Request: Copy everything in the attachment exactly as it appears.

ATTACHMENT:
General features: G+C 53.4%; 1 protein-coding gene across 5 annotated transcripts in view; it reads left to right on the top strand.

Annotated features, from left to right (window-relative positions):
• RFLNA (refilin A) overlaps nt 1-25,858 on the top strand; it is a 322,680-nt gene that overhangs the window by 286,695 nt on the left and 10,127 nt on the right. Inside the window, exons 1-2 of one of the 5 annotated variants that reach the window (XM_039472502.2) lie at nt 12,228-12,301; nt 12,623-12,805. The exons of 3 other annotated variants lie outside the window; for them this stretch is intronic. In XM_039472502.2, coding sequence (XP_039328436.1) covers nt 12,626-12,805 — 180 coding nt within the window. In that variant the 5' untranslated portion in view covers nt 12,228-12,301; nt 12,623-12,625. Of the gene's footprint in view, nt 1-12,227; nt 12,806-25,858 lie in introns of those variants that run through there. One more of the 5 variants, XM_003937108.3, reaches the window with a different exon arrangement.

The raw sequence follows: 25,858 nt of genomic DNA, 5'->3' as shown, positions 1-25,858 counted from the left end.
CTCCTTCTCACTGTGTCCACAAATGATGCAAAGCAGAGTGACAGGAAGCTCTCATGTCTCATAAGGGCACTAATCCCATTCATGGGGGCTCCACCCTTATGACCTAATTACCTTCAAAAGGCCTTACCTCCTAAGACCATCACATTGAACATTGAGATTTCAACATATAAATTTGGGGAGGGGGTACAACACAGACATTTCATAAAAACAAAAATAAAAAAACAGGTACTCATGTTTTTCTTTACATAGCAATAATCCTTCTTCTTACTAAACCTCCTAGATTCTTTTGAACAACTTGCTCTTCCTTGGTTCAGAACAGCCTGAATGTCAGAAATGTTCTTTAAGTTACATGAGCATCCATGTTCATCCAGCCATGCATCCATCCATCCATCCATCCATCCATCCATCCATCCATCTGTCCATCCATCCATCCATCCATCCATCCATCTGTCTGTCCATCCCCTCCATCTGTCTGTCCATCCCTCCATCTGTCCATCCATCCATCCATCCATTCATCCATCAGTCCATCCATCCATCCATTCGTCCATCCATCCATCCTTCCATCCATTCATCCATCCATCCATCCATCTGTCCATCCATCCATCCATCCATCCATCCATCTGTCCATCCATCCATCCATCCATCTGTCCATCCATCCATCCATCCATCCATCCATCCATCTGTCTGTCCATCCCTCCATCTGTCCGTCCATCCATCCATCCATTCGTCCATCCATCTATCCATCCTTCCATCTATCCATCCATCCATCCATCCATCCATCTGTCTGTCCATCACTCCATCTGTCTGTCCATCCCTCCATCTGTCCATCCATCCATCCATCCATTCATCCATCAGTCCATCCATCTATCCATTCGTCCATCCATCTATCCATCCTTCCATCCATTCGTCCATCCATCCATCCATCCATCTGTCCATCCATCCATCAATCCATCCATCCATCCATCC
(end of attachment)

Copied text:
General features: G+C 53.4%; 1 protein-coding gene across 5 annotated transcripts in view; it reads left to right on the top strand.

Annotated features, from left to right (window-relative positions):
• RFLNA (refilin A) overlaps nt 1-25,858 on the top strand; it is a 322,680-nt gene that overhangs the window by 286,695 nt on the left and 10,127 nt on the right. Inside the window, exons 1-2 of one of the 5 annotated variants that reach the window (XM_039472502.2) lie at nt 12,228-12,301; nt 12,623-12,805. The exons of 3 other annotated variants lie outside the window; for them this stretch is intronic. In XM_039472502.2, coding sequence (XP_039328436.1) covers nt 12,626-12,805 — 180 coding nt within the window. In that variant the 5' untranslated portion in view covers nt 12,228-12,301; nt 12,623-12,625. Of the gene's footprint in view, nt 1-12,227; nt 12,806-25,858 lie in introns of those variants that run through there. One more of the 5 variants, XM_003937108.3, reaches the window with a different exon arrangement.

The raw sequence follows: 25,858 nt of genomic DNA, 5'->3' as shown, positions 1-25,858 counted from the left end.
CTCCTTCTCACTGTGTCCACAAATGATGCAAAGCAGAGTGACAGGAAGCTCTCATGTCTCATAAGGGCACTAATCCCATTCATGGGGGCTCCACCCTTATGACCTAATTACCTTCAAAAGGCCTTACCTCCTAAGACCATCACATTGAACATTGAGATTTCAACATATAAATTTGGGGAGGGGGTACAACACAGACATTTCATAAAAACAAAAATAAAAAAACAGGTACTCATGTTTTTCTTTACATAGCAATAATCCTTCTTCTTACTAAACCTCCTAGATTCTTTTGAACAACTTGCTCTTCCTTGGTTCAGAACAGCCTGAATGTCAGAAATGTTCTTTAAGTTACATGAGCATCCATGTTCATCCAGCCATGCATCCATCCATCCATCCATCCATCCATCCATCCATCCATCTGTCCATCCATCCATCCATCCATCCATCCATCTGTCTGTCCATCCCCTCCATCTGTCTGTCCATCCCTCCATCTGTCCATCCATCCATCCATCCATTCATCCATCAGTCCATCCATCCATCCATTCGTCCATCCATCCATCCTTCCATCCATTCATCCATCCATCCATCCATCTGTCCATCCATCCATCCATCCATCCATCCATCTGTCCATCCATCCATCCATCCATCTGTCCATCCATCCATCCATCCATCCATCCATCCATCTGTCTGTCCATCCCTCCATCTGTCCGTCCATCCATCCATCCATTCGTCCATCCATCTATCCATCCTTCCATCTATCCATCCATCCATCCATCCATCCATCTGTCTGTCCATCACTCCATCTGTCTGTCCATCCCTCCATCTGTCCATCCATCCATCCATCCATTCATCCATCAGTCCATCCATCTATCCATTCGTCCATCCATCTATCCATCCTTCCATCCATTCGTCCATCCATCCATCCATCCATCTGTCCATCCATCCATCAATCCATCCATCCATCCATCC